"Britain simply won’t be able to tackle the cost-of-living crisis that we currently face – or build the strong economy that we need to take us to a more prosperous future – unless we build more homes."
The tax burden on high-earning individuals has gone up not because politicians have been taking them for all that they’ve got, but because they’re the ones earning all the money in the first place.
The Bank is still underestimating the strength of the recovery - and its latest report, puzzlingly, contained large changes to its expectations for both unemployment and inflation.
The success of the state-run East Coast Main Line proves it's time to bring the other rail franchises under public control.
Unless we can reverse this financialisation and create a healthier basis for growth, the prospects for working people look grim.
Last year, there were more than 700,000 homes in England standing empty. Finally, something is being done about it.
Advocates of HFT argue that it provides additional liquidity and so narrows the gap between buying and selling prices. Yet when market conditions turn adverse, HFT firms can switch off their robo-traders and then liquidity vanishes – as we saw in the “fla
The spike in tax receipts was caused by individuals deferring income and bonuses to benefit from the new 45p rate, not a surge in earnings.
The new inflation figures show that it is under-indexation that will drive up child poverty rates inexorably.
HMRC figures show a drastic reduction in Corporation Tax contributions since the financial crash – on average just £3.3billion a year, even when the paltry Bank Levy is included. To put this in context, the finance sector shelled out £14 billion in bonuse
Our working week is a relic of another time when women were expected to stay in the home. We have to change that.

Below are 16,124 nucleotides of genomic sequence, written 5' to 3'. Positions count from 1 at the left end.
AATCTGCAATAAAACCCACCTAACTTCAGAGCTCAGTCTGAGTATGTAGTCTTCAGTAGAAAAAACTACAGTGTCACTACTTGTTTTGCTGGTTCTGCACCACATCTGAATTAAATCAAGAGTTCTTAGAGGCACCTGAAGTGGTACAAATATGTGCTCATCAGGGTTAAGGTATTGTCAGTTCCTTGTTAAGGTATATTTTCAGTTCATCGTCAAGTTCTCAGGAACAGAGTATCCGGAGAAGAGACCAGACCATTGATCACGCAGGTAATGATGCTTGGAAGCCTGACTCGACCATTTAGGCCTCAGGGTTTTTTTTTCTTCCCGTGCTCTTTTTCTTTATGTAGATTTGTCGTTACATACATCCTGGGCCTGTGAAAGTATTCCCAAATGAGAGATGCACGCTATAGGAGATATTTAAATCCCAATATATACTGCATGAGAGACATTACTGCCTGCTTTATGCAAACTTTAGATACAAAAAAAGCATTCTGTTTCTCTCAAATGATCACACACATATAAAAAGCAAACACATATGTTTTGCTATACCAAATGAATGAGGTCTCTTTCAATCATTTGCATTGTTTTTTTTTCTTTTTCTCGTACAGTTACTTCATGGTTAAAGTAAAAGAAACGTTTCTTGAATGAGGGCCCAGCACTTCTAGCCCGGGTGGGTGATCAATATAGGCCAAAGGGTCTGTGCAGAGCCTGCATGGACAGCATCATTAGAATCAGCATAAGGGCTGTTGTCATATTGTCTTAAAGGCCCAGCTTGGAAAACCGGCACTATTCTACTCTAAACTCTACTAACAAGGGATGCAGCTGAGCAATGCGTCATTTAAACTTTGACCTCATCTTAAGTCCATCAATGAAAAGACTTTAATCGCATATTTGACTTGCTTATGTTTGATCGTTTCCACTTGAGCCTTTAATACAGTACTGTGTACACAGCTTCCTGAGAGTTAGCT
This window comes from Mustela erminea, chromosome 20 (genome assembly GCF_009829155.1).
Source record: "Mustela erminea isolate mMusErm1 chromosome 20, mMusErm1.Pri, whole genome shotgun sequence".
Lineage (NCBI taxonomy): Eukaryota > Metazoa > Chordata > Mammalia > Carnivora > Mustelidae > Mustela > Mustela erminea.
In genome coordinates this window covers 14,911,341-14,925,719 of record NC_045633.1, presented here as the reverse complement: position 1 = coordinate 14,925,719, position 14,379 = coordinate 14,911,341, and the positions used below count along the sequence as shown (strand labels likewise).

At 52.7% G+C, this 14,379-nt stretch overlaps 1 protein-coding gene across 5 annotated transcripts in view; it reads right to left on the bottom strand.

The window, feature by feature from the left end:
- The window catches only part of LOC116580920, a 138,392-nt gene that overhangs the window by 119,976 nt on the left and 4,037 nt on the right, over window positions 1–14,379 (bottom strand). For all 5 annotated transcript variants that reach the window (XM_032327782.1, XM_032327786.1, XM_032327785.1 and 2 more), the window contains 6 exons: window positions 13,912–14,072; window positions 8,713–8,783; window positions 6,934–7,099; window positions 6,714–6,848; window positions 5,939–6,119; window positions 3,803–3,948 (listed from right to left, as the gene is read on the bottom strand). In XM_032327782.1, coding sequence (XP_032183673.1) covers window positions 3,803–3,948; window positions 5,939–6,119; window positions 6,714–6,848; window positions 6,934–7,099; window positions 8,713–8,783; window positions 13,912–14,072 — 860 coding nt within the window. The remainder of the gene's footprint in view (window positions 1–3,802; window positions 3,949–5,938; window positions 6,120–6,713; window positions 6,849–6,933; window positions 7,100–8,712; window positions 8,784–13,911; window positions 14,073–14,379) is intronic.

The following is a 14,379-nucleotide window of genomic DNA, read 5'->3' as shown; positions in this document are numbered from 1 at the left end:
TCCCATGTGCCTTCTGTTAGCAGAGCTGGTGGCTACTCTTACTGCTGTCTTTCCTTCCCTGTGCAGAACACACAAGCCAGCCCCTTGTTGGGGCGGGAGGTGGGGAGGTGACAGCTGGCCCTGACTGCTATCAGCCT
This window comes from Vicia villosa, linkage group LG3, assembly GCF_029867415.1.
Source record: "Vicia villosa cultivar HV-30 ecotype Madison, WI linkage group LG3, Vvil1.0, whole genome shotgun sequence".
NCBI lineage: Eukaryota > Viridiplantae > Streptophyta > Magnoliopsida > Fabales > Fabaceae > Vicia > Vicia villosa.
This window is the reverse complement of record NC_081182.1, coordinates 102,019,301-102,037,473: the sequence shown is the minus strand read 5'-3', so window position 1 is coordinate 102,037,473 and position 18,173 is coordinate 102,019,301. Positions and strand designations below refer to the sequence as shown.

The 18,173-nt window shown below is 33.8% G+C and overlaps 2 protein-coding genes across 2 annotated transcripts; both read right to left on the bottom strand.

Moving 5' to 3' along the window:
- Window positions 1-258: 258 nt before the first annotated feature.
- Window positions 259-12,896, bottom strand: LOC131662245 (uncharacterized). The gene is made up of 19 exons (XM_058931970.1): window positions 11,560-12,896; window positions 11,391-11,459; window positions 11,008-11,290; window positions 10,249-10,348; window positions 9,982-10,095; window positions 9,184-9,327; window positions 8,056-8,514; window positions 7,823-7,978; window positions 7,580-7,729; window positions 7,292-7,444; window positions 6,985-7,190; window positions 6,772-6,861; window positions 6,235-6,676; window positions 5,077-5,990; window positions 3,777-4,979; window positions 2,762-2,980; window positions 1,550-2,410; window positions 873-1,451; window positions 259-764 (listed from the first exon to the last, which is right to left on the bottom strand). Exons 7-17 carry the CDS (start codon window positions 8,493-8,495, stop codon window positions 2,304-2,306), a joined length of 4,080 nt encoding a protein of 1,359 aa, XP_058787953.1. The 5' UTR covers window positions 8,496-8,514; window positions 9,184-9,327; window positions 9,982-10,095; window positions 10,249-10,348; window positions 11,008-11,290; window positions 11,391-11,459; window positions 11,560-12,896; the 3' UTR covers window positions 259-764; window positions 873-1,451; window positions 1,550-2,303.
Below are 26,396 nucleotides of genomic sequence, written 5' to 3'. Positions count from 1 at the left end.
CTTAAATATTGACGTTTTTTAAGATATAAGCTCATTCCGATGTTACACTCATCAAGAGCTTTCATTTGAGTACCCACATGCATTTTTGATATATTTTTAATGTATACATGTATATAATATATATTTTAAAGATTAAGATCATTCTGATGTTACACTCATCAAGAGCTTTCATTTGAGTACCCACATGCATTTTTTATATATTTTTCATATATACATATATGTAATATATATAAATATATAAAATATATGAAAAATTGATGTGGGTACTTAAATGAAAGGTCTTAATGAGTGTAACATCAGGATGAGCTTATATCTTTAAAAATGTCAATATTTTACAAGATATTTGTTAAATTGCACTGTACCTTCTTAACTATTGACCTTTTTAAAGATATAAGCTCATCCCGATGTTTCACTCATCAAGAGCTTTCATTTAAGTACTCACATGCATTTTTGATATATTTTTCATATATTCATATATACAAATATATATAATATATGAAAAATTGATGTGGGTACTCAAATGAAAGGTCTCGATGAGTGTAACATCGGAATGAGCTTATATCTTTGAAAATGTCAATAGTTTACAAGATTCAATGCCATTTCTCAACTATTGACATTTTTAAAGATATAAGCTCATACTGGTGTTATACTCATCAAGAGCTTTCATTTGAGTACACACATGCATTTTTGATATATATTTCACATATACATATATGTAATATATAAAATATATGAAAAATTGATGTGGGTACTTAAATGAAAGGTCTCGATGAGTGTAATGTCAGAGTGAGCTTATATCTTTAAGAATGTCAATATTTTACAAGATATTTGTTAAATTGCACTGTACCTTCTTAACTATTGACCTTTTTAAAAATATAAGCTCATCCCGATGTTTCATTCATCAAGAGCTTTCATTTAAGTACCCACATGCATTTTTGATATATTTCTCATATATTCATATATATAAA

Policy-makers in London and South Korea want to crack down on fried chicken shops, but for two very different reasons
March of the makers.
The Bank of England governor tells MPs what George Osborne doesn't want you to hear.
In defiance of 96% of Royal Mail workers, ministers hope to complete the sell-off in advance of a nationwide strike.
Britain is awash with debt, while government policy encourages inflation. But theoretical inflation sorts a lot of stuff out, while actual inflation will hurt.
Maybe our tin-headed overlords will just become another set of tools on the job.
You need to be pretty lucky to make the most of it.
There's a copyright in playlists, argues the dance music label, and Alex Hern agrees.
A prominent futurist has predicted that in just forty years, we'll be able to produce anything from the basic building-blocks of matter itself.
Tax avoidance is now endemic, with companies and the wealthy often paying derisory amounts of tax. Public anger has so far met with hollow rhetoric, handwringing and vested interest rationalisations. Robust steps to stamp it out are needed.
Carl Packman asks if we can be comfortable living in a country where Wonga makes millions.
The Adam Smith Institute has accused the government of propping up the housing bubble.
What's inflation going to be? Wanna bet?
Have you ever wondered whether losing both parents to a tragedy might be a bad thing or not? Well, economists did.
The Mayor of London's left his stamp on the city. But how much will we thank him for it down the line?
The output gap is a strange and unpredictable beast, writes Nida Broughton.
The economy has been sailing smoothly this summer. But winter is coming…
We're almost in Wongaland already, writes Carl Packman.
The world's biggest online drug marketplace is more like the world's biggest service company